But now, as the crowd of unfamiliars pours in, Tillery and his crew—two females, one male and two hounding FM staffers—dip out.
The first-years turn their sights to the main event of the night—in their words, getting their dance on. To do that, they decide, they need to get to the Quad, where the party of choice is in Cabot.
Having made it past the bouncer, woven through the crowds and gotten just a little freaky in a black-lit back room, the frosh see a night full of promise. Tillery is doing his usual, making himself noticed among the thronging masses by commenting candidly on the characters he sees. “That kid dresses like a fucking millionaire,” Tillery says after meeting a fellow first-year who does, in fact, look like a fucking millionaire.
Eventually, Tillery’s spirits drop, and the boy who was once a social butterfly begins a reverse metamorphosis that eventually leads him and his posse to a bench at the edge of the Quad. In this recluse, he makes some calls. “What time is it?” he asks, sighing into his cell phone. “It’s 12? Then our night is pretty much over, isn’t it?”
And though he will first stumble back to the Yard, then head over toward Apley, and then find himself chilling by the side of the Charles before he ever retreats back to his bed in Canaday, the consensus is that, for K. Austin Tillery, the night can sometimes be pretty much over when the clock strikes 12.
Victoria L. Sprow
by Susan M. Ambler and Scott G. Bromley, photos by Danielle Li
“You scored them all? Amazing!” exclaims Vicky L. Sprow ’06 to the party on the other end of the cell phone line as she ambles from Pennypacker Hall to the Yard. FM wonders whether Sprow, who is planning her Saturday night via the Sprint PCS network, is referring to women or drugs. As it turns out, Sprow’s contact and social pusher-man is (purportedly) bragging about soccer goals. Margolskee informs Sprow that Mather Third Floor is The Place To Be, a prospect that Sprow immediately relays to her cohorts, Caroline C. “Keena” Seyfarth ’06 and Erika T. Hamden ’06.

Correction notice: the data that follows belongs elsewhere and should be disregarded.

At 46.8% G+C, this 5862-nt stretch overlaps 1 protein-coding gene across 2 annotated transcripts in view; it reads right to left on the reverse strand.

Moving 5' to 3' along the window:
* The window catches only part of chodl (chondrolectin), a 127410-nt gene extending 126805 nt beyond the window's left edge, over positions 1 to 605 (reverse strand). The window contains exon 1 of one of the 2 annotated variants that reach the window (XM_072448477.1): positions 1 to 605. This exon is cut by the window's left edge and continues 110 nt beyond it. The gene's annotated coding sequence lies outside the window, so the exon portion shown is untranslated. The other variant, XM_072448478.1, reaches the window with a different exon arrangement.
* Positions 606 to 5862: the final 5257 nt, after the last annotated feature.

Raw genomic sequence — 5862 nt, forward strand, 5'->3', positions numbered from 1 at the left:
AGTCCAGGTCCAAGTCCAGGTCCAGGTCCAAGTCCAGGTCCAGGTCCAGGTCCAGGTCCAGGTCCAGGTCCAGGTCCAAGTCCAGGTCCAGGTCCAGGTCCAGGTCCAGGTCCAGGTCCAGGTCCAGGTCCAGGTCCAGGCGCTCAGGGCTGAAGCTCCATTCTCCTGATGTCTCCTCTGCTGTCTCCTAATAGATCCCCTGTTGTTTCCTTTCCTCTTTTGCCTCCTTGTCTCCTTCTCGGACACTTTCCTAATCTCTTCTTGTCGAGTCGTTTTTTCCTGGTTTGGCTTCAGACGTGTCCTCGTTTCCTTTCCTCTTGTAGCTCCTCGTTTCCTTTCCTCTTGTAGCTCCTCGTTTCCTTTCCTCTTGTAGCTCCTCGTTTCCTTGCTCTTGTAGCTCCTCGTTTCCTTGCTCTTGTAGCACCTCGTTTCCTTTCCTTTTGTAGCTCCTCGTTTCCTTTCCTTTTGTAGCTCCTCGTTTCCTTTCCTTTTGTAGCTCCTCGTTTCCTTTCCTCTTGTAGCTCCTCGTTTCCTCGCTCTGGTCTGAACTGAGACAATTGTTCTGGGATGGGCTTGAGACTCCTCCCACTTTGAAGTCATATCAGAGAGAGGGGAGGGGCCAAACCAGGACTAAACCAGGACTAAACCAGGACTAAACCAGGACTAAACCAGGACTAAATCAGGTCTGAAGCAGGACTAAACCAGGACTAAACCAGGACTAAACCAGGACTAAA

The Mather option is just one of many for the three first-year musketeers of the JV field hockey team. For now, the troupe has a pressing engagement with their hockey elders and a handle of Bacardi. Exiting the cozy confines of the Yard at 9 p.m., the girls set out for the DeWolfe room of two sophomore hockey players. There’s only one glitch: Where, exactly, is DeWolfe Street? Seasoned FM staffers point the neophytes in the appropriate direction.
The trek to DeWolfe pays off, especially with field hockey vet Elizabeth A. Whitman ’05 manning the blender. “What would you like?” she asks the posse, “Juice? Soda? Daiquiris?” Hesitant to choose door number three—either out of respect for their athletic regimen or fear of the omnipresent eye of FM—the girls glance nervously at one another. FM selflessly volunteers to sample the goods, thereby putting the newbies at ease. A daiquiri or five later, the first-years are embroiled in a hot debate over final clubs and Anna Kournikova, while the rum-sodden reporters have regressed to playing X-rated Hangman in their notebooks.
Seyfarth, for one, is wary of the final club scene. “The clubs can be sketchy when you don’t know the guys in them,” she says. “I went to the Phoenix pre-frosh weekend, but it was really shady. I’ve heard that if you’re a freshman girl you can get into any final club you want; it’s just a question of whether you feel safe there.” Hamden weighs in with an alternate take on the situation: “Where are the final clubs, anyway?”